6 Interior Designers Reveal the Worst Decorating Mistakes They Ever Made
Don't do this at home.
Hey, it’s OK! So you painted your bedroom bright orange, who hasn’t? Take comfort in the fact that even the pros made design mistakes when they were starting out. Sometimes interior design is all about trial and error, that’s how you learn, right? These pro interior designers graciously shared some of their more cringe-worthy slip-ups. Lessen your learning curve by avoiding these common design mistakes in your own home.
Not Checking (and Double Checking!) Measurements
"The worst design mistake I ever made was not quadruple checking measurements on a project—on one of the first projects I ever did, I ordered nightstands that were two inches too wide for a bedroom. Luckily, I was able to return them. The best way to avoid this is to measure twice, purchase once!"
—Ariel Okin of Ariel Okin Interiors
Not Calling in the Pros
"Early in my design career, I mistook myself for someone who likes color and decided to paint the bathroom of my Brooklyn apartment a bold, rich crimson. (I think I must have been reading too many Regency romance novels at the time and was having visions of an elegant portrait gallery in a British manor house circa Jane Austen.)
My mistake wasn't in the color I chose, but rather I wasn't experienced enough to know that a hue like that needs an impeccable application to pull off successfully—in other words, it's best left to professionals. My shoddy, DIY paint job, with its drips and uneven spots, made my bathroom look like a kill room on the TV show Dexter. Serial killer chic was definitely not the vibe I was going for, but it's definitely what I got!"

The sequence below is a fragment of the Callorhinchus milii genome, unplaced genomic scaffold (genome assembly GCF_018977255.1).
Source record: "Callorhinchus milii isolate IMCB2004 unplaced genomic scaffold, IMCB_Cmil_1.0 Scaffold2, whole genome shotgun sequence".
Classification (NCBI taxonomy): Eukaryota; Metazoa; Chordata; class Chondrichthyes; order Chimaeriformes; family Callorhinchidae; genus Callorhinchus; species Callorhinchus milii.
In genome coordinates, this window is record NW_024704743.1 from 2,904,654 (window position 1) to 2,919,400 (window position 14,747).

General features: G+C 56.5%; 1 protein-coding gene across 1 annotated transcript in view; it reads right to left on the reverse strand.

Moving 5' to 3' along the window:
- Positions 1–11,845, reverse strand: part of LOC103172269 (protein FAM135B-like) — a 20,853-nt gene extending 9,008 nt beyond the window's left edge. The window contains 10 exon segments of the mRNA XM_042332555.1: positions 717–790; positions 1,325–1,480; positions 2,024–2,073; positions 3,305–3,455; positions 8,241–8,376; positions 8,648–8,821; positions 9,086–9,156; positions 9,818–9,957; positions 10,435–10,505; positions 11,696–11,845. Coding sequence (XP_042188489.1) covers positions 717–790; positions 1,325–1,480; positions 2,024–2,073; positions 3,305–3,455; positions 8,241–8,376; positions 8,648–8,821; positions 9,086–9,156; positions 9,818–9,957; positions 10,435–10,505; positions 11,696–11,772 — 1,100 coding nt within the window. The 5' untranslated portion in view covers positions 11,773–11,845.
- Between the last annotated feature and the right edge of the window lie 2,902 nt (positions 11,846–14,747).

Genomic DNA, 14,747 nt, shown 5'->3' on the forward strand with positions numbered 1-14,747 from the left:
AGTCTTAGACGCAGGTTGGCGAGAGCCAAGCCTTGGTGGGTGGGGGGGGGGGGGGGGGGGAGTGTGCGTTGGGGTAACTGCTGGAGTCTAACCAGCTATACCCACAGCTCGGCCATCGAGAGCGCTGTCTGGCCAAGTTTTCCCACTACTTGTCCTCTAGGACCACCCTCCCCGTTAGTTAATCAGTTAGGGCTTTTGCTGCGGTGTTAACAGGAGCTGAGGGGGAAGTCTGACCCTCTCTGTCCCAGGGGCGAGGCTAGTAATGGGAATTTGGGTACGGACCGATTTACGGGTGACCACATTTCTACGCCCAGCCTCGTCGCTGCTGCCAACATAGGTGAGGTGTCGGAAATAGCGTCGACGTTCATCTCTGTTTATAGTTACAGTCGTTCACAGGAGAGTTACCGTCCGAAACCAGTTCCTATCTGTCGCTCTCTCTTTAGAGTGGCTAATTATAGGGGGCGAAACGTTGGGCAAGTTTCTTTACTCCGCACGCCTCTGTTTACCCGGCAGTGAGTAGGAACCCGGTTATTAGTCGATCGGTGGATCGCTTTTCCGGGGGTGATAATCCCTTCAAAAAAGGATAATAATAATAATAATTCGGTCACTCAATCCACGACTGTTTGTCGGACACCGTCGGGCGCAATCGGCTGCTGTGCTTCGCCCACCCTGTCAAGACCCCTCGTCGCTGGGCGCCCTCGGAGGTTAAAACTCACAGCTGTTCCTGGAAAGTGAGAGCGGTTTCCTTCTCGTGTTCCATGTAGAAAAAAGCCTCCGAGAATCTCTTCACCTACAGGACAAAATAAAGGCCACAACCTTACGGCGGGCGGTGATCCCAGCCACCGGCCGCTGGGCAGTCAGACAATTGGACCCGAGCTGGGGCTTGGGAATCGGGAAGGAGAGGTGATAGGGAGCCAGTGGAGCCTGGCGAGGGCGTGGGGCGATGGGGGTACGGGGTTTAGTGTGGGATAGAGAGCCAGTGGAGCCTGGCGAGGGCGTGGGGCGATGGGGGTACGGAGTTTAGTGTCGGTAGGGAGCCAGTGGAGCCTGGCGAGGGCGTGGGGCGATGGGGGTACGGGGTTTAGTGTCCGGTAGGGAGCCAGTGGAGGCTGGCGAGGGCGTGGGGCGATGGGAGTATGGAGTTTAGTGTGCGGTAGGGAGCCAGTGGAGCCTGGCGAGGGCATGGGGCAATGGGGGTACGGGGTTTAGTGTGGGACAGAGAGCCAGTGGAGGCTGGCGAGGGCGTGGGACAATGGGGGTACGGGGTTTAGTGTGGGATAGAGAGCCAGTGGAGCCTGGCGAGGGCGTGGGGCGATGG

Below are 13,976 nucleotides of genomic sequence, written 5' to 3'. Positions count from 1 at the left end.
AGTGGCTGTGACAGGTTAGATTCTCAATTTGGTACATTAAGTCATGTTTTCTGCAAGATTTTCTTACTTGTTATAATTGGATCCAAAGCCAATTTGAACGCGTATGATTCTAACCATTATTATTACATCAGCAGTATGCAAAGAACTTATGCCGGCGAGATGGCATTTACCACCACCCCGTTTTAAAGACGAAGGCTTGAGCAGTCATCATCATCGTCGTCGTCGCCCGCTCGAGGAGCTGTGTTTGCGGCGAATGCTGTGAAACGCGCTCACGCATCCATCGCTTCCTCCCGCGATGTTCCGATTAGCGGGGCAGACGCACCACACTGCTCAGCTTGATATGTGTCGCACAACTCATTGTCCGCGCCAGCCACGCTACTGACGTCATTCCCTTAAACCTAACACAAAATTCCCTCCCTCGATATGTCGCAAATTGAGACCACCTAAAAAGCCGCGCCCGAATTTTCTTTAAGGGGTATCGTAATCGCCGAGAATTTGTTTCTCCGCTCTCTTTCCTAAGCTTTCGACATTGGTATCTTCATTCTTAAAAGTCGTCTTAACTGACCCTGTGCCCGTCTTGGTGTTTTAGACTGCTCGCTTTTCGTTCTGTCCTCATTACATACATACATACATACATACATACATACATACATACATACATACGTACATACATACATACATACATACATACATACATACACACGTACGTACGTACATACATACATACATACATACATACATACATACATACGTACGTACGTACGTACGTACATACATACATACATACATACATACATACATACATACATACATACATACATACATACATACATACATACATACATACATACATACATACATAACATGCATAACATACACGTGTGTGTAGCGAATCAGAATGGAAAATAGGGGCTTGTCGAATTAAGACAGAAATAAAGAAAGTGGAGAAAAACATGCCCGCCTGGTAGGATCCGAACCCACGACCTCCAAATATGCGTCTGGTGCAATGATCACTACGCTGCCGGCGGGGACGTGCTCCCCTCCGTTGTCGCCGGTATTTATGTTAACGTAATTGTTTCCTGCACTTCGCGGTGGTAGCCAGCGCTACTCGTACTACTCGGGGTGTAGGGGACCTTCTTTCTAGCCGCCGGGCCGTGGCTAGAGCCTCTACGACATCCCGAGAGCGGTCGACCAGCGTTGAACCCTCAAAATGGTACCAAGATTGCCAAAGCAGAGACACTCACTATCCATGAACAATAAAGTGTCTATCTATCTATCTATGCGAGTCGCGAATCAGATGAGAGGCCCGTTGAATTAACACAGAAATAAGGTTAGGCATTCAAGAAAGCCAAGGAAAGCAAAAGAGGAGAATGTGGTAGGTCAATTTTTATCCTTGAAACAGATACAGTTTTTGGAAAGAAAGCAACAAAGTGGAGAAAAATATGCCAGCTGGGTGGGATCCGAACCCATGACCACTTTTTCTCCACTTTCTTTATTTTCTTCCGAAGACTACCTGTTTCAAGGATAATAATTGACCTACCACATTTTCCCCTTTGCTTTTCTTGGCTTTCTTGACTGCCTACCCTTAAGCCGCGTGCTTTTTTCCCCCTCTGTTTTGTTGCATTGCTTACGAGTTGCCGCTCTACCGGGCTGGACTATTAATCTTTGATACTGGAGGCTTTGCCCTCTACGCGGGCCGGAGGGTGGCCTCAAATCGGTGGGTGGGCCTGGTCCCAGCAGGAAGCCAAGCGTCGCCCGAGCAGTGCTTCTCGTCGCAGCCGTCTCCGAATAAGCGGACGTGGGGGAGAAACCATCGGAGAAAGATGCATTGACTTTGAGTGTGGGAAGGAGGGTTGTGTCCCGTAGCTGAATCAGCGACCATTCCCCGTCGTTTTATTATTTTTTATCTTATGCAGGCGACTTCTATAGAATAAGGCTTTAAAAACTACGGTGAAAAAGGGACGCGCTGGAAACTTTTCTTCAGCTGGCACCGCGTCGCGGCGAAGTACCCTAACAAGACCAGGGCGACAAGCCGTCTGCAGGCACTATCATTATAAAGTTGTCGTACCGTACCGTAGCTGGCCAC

—Anne Sage, interior designer
Going Trendy Instead of Functional
"Designers make far more mistakes with paint colors than we’ll actually ever admit to clients. I'd just moved to my first apartment in Harlem, and was super-excited about indulging in a Hermès orange bedroom. So what that the space was tiny and warm colors make the walls advance? When I got home post-painting, I thought the painters had left the lights on. They hadn't. The south-facing room seemed neon-bright (which Hermès orange definitely is not), and the walls seemed to close in on me. It was my worst night's sleep ever. That’s what I get for trying to be trendy.
I was the first person at the paint store the next morning and opted for a restful chocolate brown instead (four coats to cover that darned orange)—which I loved."
–Elaine Griffin, interior designer
Thinking More Is Always More
"I have always been more of a maximalist than a minimalist. My designs incorporate an amazing mix of pattern and color! But when I look back at some of my earliest photos (that I took myself), I definitely over styled my spaces. As I’ve refined my aesthetic, I’ve learned to edit, edit, edit. You can still be a maximalist and give the eye a rest. Choose your favorite accessories, style, and then take something away—then take a step back and do it one more time!"
—Dee Murphy of Murphy Deesigns
Prioritizing Furniture and Accessories
"When we were starting out, it was hard not to get caught up in all of the flashy new trends and products, but over time, our most successful projects have been the ones that put the architecture of the home ahead of the furnishings. Fine-tune your layouts, fine-tune the flow, and always focus on texture. Ask yourself, where can I add style and texture that will elevate this room? Is it the trim, windows, the ceiling, or is it a textured wall or built-in? So if you’re thinking about which areas are the best places to spend your money—remember the house will always win."
—Blair Moore, Moore House Design
Skipping a Step
"We once had custom curtains made before hanging the hardware, which altered the length. We prefer to hang hardware higher than the actual window frame to elongate the scale of your windows and make ceilings appear taller. To ensure you end up with the proper window treatment length, it’s safer to install your hardware and then measure curtain length."
—Gen Sohr of Pencil & Paper Co.